Like the time after church when we were deciding what restaurant to visit. Some wanted to go to McDonalds. Others wanted to go to Taco Bell. No one would give in. Everybody was arguing. So I decided to go to my favorite place – The Burdine Restaurant. That’s right. We came home and ate whatever we had in the pantry – probably soup and crackers. For some reason, we didn’t have too much arguing about where to eat after that.
Don’t you hate it when families argue? Paul hated it when the Christians were arguing in Corinth. He told them to grow up.
“And I, brethren, could not speak to you as to spiritual people but as to carnal, as to babes in Christ. I fed you with milk and not with solid food; for until now you were not able to receive it, and even now you are still not able; for you are still carnal. For where there areenvy, strife, and divisions among you, are you not carnal and behaving like mere men? For when one says, “I am of Paul,” and another, “I am of Apollos,” are you not carnal?” (1 Corinthians 3:1-4).
What are the two kinds of Christians?
Paul explained in 1 Corinthians 2 that there are two kinds of people in the world – ‘natural’ (unsaved) and ‘spiritual’ (saved – those who have the Holy Spirit). In 1 Corinthians 3 he explains that there are two kinds of Christians: mature and immature (carnal). The word ‘carnal’ comes from the Greek word sarkos, Sarkos means ‘flesh’ and refers to our human nature apart from God. A mature person is influenced by the Holy Spirit but a carnal person is influenced by their sinful flesh.
A mature Christian allows the Holy Spirit to teach Him and direct him by feeding on the Word of God. A mature Christian listens to what he should do and follows that instruction even when it goes against his nature. The phrase ‘if it feels good, do it’ isn’t part of the philosophy of a mature Christian.
The immature Christian lives for the things of the flesh and his own desires. An immature Christian has little interest in the things of the God. Some would suggest that the ‘carnal’ Christian is not really a Christian. But Paul asserts that he is. He is just influenced by his flesh.
I remember going to Kings Island in Mason, Ohio. They had a stage where a guy would guess your age. If he missed it by a few years, you got a prize. Those guys were usually pretty good. It is a lot easier to guess a person’s physical age than his spiritual age. You can be a Christian for many years and yet still be a baby because you are obeying your flesh. You can be a Christian for just a few months and be mature because you are listening to the Holy Spirit. Your maturity has more to do with the direction of your life, than how much you know or how long you’ve been a believer.
How can you tell the maturity of a Christian?
Paul tells us you can tell if someone is mature by their diet. A baby drinks only milk. As he grows he is able to digest more complex food like vegetables and meat. The more mature a Christian is the more Bible they can spiritually digest into their life. The Bible is our spiritual food. It is called milk (1 Peter 2:2), bread (Matt. 4:4), meat (Heb. 5:11-14), and even honey (Psalm 119:103). Just as we need a good food to keep us physically healthy, we need spiritual food to keep us spiritually healthy. What is your spiritual diet?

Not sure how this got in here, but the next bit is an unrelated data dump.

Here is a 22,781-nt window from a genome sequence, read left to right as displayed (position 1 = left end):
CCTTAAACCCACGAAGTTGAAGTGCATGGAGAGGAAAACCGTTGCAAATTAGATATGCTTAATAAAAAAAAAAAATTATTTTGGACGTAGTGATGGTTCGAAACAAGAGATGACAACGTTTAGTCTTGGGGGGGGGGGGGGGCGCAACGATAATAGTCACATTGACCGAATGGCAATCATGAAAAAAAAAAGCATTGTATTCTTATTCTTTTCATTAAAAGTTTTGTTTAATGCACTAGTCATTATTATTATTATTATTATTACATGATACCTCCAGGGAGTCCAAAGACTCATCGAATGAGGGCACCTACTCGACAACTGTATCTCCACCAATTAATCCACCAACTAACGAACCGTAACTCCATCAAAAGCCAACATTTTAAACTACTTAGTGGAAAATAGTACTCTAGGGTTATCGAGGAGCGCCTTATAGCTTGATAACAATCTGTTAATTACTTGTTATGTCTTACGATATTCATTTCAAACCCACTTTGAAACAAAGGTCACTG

Paul also tells us you can tell if someone is mature by how they get along with others. Children disagree and fuss. That’s part of being a child. My wife teaches preschool. Preschool children are just learning how to share and get along. Their favorite word is “Mine.” We often tell young children, “You are acting like a baby.” We tell teenagers, “Grow up.” They want what someone else has. They live in a competitive world.
Mature people know how to treat others. A spiritually mature person considers the needs of others. A spiritually mature person possesses the attitude of Christ by putting others first. You can tell a person’s relation with God by looking at their relationship with other people. Do they get along?
The problems in the church in Corinth were due to immature Christians in places of leadership. When immature Christians get into places of leadership the results are disastrous. Sometimes church leaders talk big but live small. A mature Christian uses his gifts as tools to build others not toys to play with or trophies to boast about.
The goal of a family – maturity.
The goal of a family is maturity. Sometimes in the middle of raising children we forget that we are really raising adults. Our goal is to have responsible adults that are mature. The goal of a church family is to bring people to spiritual maturity.
In The Last Days Newsletter, Leonard Ravenhill tells about a group of tourists visiting a village who walked by an old man sitting beside a fence. In a rather patronizing way, one tourist asked, “Were any great men born in this village?” The old man replied, “Nope, only babies.”
This story reminds us that there is no instant greatness. Whether in this world or in the kingdom of God, growth takes time. So if you know a ‘baby’ Christian, give him a little grace. You would not expect a five-year old to behave like an adult. You shouldn’t expect a teenager to act like an adult. So, allow your fellow Christians to grow up.
Sometimes you can be an adult in one area, but still a baby in another area. Be aware of where you need to grow. Be humble enough to admit, like Paul, that you have not arrived yet (Philippians 3:12). What areas in your life need a little attention? Your best method is to study God’s Word and pray about those areas. Involve others who have more maturity to assist you in your spiritual growth.
What are you doing today to grow up?